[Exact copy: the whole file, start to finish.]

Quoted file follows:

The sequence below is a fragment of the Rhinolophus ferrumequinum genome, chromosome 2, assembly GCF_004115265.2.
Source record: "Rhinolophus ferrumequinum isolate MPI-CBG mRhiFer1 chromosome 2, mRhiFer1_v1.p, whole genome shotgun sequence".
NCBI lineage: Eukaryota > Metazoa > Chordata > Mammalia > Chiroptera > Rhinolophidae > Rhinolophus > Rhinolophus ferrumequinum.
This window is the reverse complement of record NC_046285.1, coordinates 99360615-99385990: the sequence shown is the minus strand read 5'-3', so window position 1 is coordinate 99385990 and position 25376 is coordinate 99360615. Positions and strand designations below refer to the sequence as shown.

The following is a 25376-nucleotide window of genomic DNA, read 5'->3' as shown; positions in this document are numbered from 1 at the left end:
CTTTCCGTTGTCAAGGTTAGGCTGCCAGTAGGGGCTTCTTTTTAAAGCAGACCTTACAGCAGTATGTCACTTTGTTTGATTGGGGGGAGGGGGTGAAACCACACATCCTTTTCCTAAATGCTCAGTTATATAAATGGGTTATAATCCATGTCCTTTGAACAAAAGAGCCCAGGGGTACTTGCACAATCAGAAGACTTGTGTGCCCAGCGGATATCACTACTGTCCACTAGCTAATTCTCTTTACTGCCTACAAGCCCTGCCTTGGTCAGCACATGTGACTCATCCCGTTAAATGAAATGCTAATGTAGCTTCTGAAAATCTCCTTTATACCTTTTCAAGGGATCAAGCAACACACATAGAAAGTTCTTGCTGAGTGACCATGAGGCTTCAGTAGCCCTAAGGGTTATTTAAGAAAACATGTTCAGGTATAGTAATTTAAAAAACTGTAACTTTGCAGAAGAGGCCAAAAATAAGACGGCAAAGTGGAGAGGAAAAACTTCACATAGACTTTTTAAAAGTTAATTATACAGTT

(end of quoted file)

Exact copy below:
The sequence below is a fragment of the Rhinolophus ferrumequinum genome, chromosome 2, assembly GCF_004115265.2.
Source record: "Rhinolophus ferrumequinum isolate MPI-CBG mRhiFer1 chromosome 2, mRhiFer1_v1.p, whole genome shotgun sequence".
NCBI lineage: Eukaryota > Metazoa > Chordata > Mammalia > Chiroptera > Rhinolophidae > Rhinolophus > Rhinolophus ferrumequinum.
This window is the reverse complement of record NC_046285.1, coordinates 99360615-99385990: the sequence shown is the minus strand read 5'-3', so window position 1 is coordinate 99385990 and position 25376 is coordinate 99360615. Positions and strand designations below refer to the sequence as shown.

The following is a 25376-nucleotide window of genomic DNA, read 5'->3' as shown; positions in this document are numbered from 1 at the left end:
CTTTCCGTTGTCAAGGTTAGGCTGCCAGTAGGGGCTTCTTTTTAAAGCAGACCTTACAGCAGTATGTCACTTTGTTTGATTGGGGGGAGGGGGTGAAACCACACATCCTTTTCCTAAATGCTCAGTTATATAAATGGGTTATAATCCATGTCCTTTGAACAAAAGAGCCCAGGGGTACTTGCACAATCAGAAGACTTGTGTGCCCAGCGGATATCACTACTGTCCACTAGCTAATTCTCTTTACTGCCTACAAGCCCTGCCTTGGTCAGCACATGTGACTCATCCCGTTAAATGAAATGCTAATGTAGCTTCTGAAAATCTCCTTTATACCTTTTCAAGGGATCAAGCAACACACATAGAAAGTTCTTGCTGAGTGACCATGAGGCTTCAGTAGCCCTAAGGGTTATTTAAGAAAACATGTTCAGGTATAGTAATTTAAAAAACTGTAACTTTGCAGAAGAGGCCAAAAATAAGACGGCAAAGTGGAGAGGAAAAACTTCACATAGACTTTTTAAAAGTTAATTATACAGTT